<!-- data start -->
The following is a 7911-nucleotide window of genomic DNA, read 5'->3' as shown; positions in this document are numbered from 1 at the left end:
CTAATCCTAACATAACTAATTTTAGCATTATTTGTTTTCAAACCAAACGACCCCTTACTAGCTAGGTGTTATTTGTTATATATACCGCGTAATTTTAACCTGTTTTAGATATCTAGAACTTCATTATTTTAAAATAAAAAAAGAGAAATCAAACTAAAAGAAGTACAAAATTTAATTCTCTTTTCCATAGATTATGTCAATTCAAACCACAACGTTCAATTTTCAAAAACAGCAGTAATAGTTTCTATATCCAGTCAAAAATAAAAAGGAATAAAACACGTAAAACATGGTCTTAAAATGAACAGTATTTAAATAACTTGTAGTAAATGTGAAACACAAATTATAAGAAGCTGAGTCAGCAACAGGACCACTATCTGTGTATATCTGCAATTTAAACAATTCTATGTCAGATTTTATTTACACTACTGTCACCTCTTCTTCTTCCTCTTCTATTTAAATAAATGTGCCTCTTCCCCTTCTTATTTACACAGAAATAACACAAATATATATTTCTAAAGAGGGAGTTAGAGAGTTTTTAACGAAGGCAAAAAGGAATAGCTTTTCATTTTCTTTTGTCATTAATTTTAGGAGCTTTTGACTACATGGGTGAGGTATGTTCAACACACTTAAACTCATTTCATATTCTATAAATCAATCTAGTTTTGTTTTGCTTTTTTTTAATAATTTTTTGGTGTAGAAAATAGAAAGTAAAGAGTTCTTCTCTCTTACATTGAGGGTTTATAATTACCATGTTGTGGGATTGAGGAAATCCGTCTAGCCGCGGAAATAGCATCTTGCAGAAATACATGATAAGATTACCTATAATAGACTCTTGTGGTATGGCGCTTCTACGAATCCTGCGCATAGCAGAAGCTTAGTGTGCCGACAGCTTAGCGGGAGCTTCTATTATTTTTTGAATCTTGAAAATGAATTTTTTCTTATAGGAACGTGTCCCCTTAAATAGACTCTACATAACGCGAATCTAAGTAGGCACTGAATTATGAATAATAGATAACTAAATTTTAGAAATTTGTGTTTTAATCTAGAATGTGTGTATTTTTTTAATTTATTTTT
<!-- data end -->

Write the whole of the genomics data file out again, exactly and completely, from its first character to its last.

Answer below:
The following is a 7911-nucleotide window of genomic DNA, read 5'->3' as shown; positions in this document are numbered from 1 at the left end:
CTAATCCTAACATAACTAATTTTAGCATTATTTGTTTTCAAACCAAACGACCCCTTACTAGCTAGGTGTTATTTGTTATATATACCGCGTAATTTTAACCTGTTTTAGATATCTAGAACTTCATTATTTTAAAATAAAAAAAGAGAAATCAAACTAAAAGAAGTACAAAATTTAATTCTCTTTTCCATAGATTATGTCAATTCAAACCACAACGTTCAATTTTCAAAAACAGCAGTAATAGTTTCTATATCCAGTCAAAAATAAAAAGGAATAAAACACGTAAAACATGGTCTTAAAATGAACAGTATTTAAATAACTTGTAGTAAATGTGAAACACAAATTATAAGAAGCTGAGTCAGCAACAGGACCACTATCTGTGTATATCTGCAATTTAAACAATTCTATGTCAGATTTTATTTACACTACTGTCACCTCTTCTTCTTCCTCTTCTATTTAAATAAATGTGCCTCTTCCCCTTCTTATTTACACAGAAATAACACAAATATATATTTCTAAAGAGGGAGTTAGAGAGTTTTTAACGAAGGCAAAAAGGAATAGCTTTTCATTTTCTTTTGTCATTAATTTTAGGAGCTTTTGACTACATGGGTGAGGTATGTTCAACACACTTAAACTCATTTCATATTCTATAAATCAATCTAGTTTTGTTTTGCTTTTTTTTAATAATTTTTTGGTGTAGAAAATAGAAAGTAAAGAGTTCTTCTCTCTTACATTGAGGGTTTATAATTACCATGTTGTGGGATTGAGGAAATCCGTCTAGCCGCGGAAATAGCATCTTGCAGAAATACATGATAAGATTACCTATAATAGACTCTTGTGGTATGGCGCTTCTACGAATCCTGCGCATAGCAGAAGCTTAGTGTGCCGACAGCTTAGCGGGAGCTTCTATTATTTTTTGAATCTTGAAAATGAATTTTTTCTTATAGGAACGTGTCCCCTTAAATAGACTCTACATAACGCGAATCTAAGTAGGCACTGAATTATGAATAATAGATAACTAAATTTTAGAAATTTGTGTTTTAATCTAGAATGTGTGTATTTTTTTAATTTATTTTT